“Words, words, words, I’m so sick of words.” Eliza Doolittle in My Fair Lady


It’s a complaint I hear frequently; its one I have often voiced myself, “It sure seems hard to hear what God is saying to me.” Of late, I’ve discovered something that might provide a clue to our dilemma: God is a gentleman; he doesn’t interrupt us while we’re talking.


An obvious example of what I’m talking about is the book of Job. After you get past the mystery of the opening chapters, you find that Job is, above all else, a book of words. The other thing is, those words are not just idle chatter. They are carefully researched and constructed elaborations; point and counter-point, argument and rebuttal.


When I read this section of Job, I picture a stage. Job sits in his grief, sackcloth and ashes at stage left. Enter: his three friends at stage right. Everybody sits down and the audience assembles in front. After a while the words start.


As Job opens his first argument the audience cheers. “That’s the way it is, Job; you tell this bad world all about it.” This goes on far a chapter; now it’s time for someone else to speak. The three men dare each other, “You go first.” “No, you go, you’re better at it than I am.” Eliphaz stands and gives a two chapter rebuttal. Now the audience cheers for the other side: “You tell that rich sinner the truth,” they yell.


And so it goes; on and on, point and counterpoint, all through the long, hot afternoon. On the fringe of the crowd, groups are forming up and taking side bets. Who will win the next round? …On and on through the afternoon. …On and on, for twenty-eight chapters. In the ritual of proper debate, Job gets to make the closing argument: It is six, long chapters, long. When it is done the narrator adds, “The words of Job are ended.” (31:40) I believe it is significant that nothing at all is accomplished until we come to this one vital point in the record.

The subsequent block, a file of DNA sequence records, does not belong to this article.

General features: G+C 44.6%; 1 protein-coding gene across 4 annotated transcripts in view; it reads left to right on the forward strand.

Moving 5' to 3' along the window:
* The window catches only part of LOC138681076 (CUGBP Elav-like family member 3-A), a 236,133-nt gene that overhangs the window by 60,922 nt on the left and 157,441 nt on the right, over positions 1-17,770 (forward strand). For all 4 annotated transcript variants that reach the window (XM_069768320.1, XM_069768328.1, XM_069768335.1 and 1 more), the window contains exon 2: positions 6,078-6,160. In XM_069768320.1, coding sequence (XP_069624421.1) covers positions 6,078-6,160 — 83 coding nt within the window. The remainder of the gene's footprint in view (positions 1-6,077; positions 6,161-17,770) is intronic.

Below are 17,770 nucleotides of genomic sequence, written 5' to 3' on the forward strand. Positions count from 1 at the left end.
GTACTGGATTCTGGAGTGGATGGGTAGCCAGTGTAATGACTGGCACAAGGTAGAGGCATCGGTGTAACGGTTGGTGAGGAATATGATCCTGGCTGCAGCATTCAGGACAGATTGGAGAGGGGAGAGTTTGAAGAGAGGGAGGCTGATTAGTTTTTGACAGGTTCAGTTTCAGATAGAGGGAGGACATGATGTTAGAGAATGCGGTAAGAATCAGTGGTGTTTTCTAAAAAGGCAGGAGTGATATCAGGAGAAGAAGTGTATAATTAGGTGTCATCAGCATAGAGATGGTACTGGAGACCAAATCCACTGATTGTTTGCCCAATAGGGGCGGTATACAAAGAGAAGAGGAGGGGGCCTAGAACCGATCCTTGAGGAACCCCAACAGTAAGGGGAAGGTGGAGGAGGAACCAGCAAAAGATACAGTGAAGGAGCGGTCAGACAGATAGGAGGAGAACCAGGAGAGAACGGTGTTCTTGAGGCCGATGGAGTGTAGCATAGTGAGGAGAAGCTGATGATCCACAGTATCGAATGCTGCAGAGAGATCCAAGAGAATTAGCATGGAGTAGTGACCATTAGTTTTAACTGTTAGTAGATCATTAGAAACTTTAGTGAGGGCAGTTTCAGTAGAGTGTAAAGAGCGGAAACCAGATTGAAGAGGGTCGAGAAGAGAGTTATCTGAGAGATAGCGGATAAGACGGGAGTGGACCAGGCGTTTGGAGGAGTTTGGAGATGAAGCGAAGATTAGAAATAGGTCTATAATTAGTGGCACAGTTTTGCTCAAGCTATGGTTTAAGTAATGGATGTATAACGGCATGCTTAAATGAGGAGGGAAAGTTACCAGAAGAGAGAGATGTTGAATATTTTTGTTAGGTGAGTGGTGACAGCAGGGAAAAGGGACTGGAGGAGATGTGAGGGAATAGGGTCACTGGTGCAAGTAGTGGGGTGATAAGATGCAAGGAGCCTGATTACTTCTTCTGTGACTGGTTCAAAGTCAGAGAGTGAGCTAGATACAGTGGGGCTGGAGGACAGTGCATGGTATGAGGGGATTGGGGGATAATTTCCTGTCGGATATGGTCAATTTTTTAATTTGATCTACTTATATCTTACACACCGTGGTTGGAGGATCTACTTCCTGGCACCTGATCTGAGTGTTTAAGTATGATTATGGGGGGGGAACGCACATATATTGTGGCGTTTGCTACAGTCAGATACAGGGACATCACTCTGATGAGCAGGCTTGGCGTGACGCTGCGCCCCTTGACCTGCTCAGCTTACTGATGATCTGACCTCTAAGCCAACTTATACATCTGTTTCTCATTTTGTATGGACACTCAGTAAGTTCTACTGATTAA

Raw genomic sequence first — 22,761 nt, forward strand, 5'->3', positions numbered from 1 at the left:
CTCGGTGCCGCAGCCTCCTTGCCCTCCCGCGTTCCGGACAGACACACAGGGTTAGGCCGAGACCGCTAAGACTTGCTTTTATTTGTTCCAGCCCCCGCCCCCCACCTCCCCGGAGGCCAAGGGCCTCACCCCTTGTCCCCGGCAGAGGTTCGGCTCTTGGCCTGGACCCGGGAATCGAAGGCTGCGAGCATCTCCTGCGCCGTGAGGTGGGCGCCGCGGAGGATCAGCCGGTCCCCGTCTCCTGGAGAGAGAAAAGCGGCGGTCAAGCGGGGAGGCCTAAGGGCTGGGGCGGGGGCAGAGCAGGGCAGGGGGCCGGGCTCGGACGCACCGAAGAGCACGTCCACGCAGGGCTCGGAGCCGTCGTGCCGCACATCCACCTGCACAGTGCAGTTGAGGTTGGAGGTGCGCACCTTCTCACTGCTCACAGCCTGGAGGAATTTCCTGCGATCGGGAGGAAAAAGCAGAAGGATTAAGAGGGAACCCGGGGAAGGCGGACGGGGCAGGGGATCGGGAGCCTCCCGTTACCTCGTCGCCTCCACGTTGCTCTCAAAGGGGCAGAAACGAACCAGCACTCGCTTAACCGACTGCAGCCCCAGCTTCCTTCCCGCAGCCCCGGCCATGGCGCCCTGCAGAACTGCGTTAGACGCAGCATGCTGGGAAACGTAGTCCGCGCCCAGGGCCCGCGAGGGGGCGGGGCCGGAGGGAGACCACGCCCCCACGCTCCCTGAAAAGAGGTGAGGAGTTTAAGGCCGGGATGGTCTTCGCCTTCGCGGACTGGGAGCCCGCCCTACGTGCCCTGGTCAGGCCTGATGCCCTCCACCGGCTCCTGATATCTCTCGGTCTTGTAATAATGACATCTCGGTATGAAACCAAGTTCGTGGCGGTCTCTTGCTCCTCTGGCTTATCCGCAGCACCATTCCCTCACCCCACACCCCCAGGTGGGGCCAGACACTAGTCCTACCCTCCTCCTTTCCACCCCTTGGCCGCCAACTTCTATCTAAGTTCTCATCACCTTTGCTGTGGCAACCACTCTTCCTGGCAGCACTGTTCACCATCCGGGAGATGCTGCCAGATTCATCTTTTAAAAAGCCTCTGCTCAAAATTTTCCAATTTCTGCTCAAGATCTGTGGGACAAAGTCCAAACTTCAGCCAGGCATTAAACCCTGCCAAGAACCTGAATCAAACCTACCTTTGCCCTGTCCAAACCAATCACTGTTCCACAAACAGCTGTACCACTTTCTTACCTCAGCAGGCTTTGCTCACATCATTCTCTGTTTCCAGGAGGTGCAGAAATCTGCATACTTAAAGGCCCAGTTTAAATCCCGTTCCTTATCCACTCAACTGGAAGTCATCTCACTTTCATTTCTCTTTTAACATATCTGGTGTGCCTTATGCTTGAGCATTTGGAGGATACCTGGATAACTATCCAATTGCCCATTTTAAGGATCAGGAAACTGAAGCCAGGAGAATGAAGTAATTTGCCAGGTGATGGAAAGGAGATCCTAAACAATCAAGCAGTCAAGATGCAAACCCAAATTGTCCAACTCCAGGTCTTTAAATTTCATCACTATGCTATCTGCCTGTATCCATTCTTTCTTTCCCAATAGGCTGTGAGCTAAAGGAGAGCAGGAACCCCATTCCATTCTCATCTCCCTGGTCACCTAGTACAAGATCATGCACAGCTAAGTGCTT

What Job; what his three friends; and, for that matter, what the crowd, never suspected was that when everyone stopped talking, God himself had some words in the matter. While God and his purposes were often mentioned during those twenty-eight chapters; it is interesting to note how very self-centered the arguments are. “I,” “me,” “my,” “myself,” it goes on and on, chapter after chapter. Not until our arguments cease; not until we lay down our defenses can we hear the heart of God in a matter. Not until we cease to be “righteous in our own eyes” (32:1) will we discover the righteousness that emanates from him.


It’s a complaint I hear frequently; its one I have often voiced myself, “It sure seems hard to hear what God is saying to me.” More and more, I desire to “be still” and “know that he is God.”


Jonas J. Borntreger

© Oct. 2007 JJB